3. add chilli paste, soya sauce and stir fry untill well coated, then add Chnese sausage and chives.
4. Add egg, cook till the egg is done.
5. Garnish and serve.


The Masterclass CKT was cooked on a portable stove, but the regular CKT in MFS is cooked on a super powerful high pressure gas stove...the one which sounds like a jet engine taking off. This will provide the requisite wok hei to the dish, which is so treasured. Traditionally in Penang, the dish is also cooked in a charcoal fire, where a fan is used to stoke the ambers to very high heat. And the charcoal adds an additional depth to the dish, infusing it with smoky flavours for an even more powerful wok hei.

The next dish demonstrated was the Dai Lok Mee...or KL Black Hokkien Mee. 



The special ingredient used when you eat at MFS is the noodle. I often lament that local renditions o this very special dish lacks authenticity as most use either udon or regular mee. But in KL,  the mee is yellow noodle, but thick and has a special flavour. MFS went to the trouble to get the local Singapore noodle manufacture to make the mee in Singapore to be as close to what is obtainable in KL as possible. Chef Adolf shared with me that the manufacture of this mee is only for MFS and the manufacturer is under contract only to supply to them.

The recipe is as follows:

Ingredients: serves 1
200g Dai Lok Mee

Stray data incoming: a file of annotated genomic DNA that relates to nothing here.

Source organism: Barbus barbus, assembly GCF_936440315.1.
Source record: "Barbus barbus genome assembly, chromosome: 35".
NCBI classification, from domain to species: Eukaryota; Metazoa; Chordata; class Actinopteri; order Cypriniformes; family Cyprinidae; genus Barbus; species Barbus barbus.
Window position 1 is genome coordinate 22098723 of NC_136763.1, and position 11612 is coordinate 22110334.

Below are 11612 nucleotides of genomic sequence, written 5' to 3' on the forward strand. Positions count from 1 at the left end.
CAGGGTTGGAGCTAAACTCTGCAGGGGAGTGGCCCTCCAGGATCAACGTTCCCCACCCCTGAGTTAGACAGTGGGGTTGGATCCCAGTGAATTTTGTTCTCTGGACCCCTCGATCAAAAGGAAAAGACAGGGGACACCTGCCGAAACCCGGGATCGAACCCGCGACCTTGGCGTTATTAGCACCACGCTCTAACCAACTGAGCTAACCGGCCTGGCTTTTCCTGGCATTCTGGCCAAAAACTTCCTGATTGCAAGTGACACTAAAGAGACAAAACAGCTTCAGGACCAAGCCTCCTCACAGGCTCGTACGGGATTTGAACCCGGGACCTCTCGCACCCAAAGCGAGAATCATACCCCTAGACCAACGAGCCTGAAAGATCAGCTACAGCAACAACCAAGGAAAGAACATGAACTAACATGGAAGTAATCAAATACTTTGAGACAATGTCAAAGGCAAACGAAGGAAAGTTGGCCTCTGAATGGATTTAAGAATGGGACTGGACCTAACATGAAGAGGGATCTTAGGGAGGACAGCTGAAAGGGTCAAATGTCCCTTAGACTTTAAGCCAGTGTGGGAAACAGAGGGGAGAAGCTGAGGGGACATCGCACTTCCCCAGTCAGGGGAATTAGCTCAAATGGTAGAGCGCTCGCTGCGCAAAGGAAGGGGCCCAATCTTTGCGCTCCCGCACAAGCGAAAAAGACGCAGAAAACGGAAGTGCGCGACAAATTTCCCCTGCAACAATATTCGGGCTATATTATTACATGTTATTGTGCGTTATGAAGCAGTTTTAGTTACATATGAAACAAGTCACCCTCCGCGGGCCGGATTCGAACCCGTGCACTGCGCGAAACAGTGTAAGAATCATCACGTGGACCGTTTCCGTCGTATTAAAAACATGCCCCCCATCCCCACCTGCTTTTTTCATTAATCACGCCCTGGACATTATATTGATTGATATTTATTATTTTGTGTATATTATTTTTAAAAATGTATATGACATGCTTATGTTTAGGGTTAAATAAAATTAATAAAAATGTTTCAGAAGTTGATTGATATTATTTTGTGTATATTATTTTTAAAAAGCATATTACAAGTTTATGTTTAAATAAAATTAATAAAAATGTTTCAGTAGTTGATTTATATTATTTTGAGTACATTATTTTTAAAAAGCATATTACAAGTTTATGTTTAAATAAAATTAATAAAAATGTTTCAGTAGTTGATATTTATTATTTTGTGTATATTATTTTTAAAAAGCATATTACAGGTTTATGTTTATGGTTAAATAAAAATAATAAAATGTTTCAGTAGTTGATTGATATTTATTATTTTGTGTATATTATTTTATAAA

25g Choy Sum, cut
50g Round cabbage, cut
5g chopped garlic'
30g pork oil
25g pork loin, sliced
35g fresh prawn meat
20g brown cuttlefish, cut
10g Premium soya sauce
30g Premium Dark Soya sauce
150ml chicken stock made from 250g of chicken bones and 500ml water boiled and reduced to 250ml.

Method
1. Heat up wok with pork oil and add both cut vegetables, pork slices, cuttlefish, prawn and chopped garlic
2. Fry till fragrant, add chicken stock and mee
3. Add soya sauce and dark soya sauce and simmer till sauce coats the noodles
4. Stir well and serve.


Visually, the noodles look very similar to the ones I have eaten in KL. And the fragrance is absolutely captivating. Tastewise, this is probably the closest to KL I have sampled in Singapore, big thanks to the special noodles used.


Malaysian Food Street
Resorts World Sentosa
Sentosa






Thursday, August 28, 2014

Datouxia in Upper Aljunied

The quest for the ultimate prawn noodle continues...with Wah Kee firmly seated at the throne, in my view, many young new challengers arise to take a shot...some fall short, but some, come amazingly close!


This is one of them. Quite amazing, considering that this shop is little over a month old when I was invited to visit. 

Straight into the noodles...first up, the big prawn dry noodle.





The broth is made by fresh sea prawns, and boiled with pork bones, ground prawn heads for hours to create the rather thick consistency, and full flavoured broth. The prawns used were quite large, halved in the middle for ease of eating, and were fresh prawns from the wet market which they buy every day.